Jessica-Marie and Martin 'Beejay' Wells

Jessica-Marie and Martin 'Beejay' Wells
be together, play together, learn together

Sunday, 3 July 2011

Life's like that.

A lady friend I hadn't seen for some time bumped into me yesterday.
        "Hello," she said, "how are you keeping?"
        "Not so bad thanks," I informed her, going on to tell her of my recent stays in hospital and newly acquired status as an invalid. (two severe heart attacks, peritonitis and appendectomy leaves me a 66.6% invalid according to Social Services, which means 33.3% of me is fully fit and available for work, though which 33.3% I'm not entirely sure)
        "So what are you doing with yourself now you can't work any more," she asked.
        "I'm writing a book," I told her.
        "Oh, that's a novel idea," she replied.
Wasn't much I could say to that really.


Some people (mainly grumpy, drunk, wrinkly old gits) complain when I'm having a conversation with a friend in English.
         "Je bent hier lang genoeg Nederlands te praten," one miserable old git shouted at me the other day in the cafĂ©. He was right. I have been here long enough to speak Dutch. (There is no such language as Flemish. It's just a dialect of Dutch) Seventeen years I've been in this miserable dump. But I can and do speak Dutch when I need to. It just happens that some Belgians enjoy speaking English. Why shouldn't I oblige them?
         So, in Dutch, I asked him quite politely if I'd been speaking to him.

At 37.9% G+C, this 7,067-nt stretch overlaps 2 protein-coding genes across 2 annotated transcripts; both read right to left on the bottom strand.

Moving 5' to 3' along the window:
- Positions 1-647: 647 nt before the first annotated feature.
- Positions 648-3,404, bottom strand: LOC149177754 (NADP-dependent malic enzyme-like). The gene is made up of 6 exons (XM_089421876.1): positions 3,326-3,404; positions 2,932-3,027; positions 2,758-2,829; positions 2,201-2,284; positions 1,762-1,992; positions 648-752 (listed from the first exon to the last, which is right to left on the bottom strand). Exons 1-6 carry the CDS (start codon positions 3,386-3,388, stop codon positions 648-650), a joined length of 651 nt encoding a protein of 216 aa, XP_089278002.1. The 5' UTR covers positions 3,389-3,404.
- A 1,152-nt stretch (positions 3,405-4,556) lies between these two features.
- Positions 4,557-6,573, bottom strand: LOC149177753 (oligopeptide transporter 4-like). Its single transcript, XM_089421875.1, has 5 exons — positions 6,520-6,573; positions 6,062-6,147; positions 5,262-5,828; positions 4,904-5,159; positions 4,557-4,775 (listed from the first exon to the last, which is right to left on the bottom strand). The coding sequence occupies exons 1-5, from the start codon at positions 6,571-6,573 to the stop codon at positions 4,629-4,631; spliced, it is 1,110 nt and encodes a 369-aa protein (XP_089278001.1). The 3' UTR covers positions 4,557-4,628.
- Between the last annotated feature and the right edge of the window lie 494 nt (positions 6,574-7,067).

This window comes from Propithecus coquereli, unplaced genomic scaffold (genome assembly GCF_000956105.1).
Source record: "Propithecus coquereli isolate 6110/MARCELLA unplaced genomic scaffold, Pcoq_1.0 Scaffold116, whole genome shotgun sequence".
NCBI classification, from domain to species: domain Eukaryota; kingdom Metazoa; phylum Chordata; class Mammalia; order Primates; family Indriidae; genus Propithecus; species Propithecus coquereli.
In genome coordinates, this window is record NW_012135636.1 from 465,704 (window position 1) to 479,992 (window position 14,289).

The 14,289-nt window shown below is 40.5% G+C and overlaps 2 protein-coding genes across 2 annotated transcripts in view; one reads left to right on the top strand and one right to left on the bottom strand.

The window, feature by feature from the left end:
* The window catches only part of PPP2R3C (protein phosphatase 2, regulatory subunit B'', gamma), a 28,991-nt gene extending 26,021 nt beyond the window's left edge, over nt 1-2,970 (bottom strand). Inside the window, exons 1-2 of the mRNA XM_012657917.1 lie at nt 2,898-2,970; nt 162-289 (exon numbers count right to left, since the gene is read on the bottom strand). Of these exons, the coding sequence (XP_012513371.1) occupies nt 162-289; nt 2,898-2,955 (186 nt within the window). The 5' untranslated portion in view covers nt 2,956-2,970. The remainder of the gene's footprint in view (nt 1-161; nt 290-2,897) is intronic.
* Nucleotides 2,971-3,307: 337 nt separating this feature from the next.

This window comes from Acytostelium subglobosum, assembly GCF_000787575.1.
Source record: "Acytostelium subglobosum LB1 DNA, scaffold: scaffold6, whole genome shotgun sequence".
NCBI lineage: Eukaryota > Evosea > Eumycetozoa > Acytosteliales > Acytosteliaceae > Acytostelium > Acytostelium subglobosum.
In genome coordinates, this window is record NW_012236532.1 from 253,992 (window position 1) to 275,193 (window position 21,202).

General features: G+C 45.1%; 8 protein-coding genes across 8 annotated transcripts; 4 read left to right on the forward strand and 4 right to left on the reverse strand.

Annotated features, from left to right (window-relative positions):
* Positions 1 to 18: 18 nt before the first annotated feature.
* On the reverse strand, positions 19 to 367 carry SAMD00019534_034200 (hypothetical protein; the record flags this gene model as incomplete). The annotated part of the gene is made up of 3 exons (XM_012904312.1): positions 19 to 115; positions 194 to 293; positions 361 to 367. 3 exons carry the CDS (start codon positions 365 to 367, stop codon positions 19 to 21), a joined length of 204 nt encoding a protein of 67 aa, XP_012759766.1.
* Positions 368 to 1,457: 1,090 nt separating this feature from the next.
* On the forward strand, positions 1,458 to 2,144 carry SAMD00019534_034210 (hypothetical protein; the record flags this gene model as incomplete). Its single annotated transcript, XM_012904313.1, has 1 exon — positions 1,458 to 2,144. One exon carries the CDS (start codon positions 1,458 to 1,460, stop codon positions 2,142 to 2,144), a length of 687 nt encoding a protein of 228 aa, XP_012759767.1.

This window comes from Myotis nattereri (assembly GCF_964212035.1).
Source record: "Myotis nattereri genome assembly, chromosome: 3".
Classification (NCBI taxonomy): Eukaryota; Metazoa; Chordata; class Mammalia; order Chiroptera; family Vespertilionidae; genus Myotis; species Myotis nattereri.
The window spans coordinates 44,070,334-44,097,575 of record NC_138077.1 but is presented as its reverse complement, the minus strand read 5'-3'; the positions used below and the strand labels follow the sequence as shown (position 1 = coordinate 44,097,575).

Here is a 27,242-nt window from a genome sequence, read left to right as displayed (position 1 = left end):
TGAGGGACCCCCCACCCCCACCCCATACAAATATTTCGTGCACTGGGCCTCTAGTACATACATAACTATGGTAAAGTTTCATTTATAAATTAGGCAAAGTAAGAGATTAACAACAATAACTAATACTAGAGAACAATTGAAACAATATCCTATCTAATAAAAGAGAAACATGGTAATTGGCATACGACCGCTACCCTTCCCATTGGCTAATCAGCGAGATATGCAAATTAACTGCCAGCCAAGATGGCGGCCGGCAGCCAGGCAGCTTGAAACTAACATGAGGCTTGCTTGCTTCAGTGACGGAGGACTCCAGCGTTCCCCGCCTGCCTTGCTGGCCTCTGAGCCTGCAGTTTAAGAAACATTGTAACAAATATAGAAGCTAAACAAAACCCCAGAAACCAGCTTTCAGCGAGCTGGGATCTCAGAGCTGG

"Nee," he replied.
         "Believe me," I told him, continuing in Dutch, "if I have something to say to you, it will be in Dutch, even though more people in Belgium speak French (Walonia is a lot bigger than the rest of Belgium) and let's not forget the little corner that only speak in German. So, when you think about it, you have three national languages. Why should I pick your favourite? Do you speak French or German?"
         "Then you have no right to complain about what language I and my friends choose to hold our conversations in."
         He went a little quiet then so I asked him, somewhat sarcastically, "are you a friend of mine?"
         "Nee," he replied.
        By this time, everybody in the place, grinning like morons,  was listening in to the conversation. You could have heard a pin drop.
         That's when I let him have it. Both barrels. Very loud. In English.
         "Then, you fuckin' dipstick, keep your fuckin' nose out of my fuckin' conversations."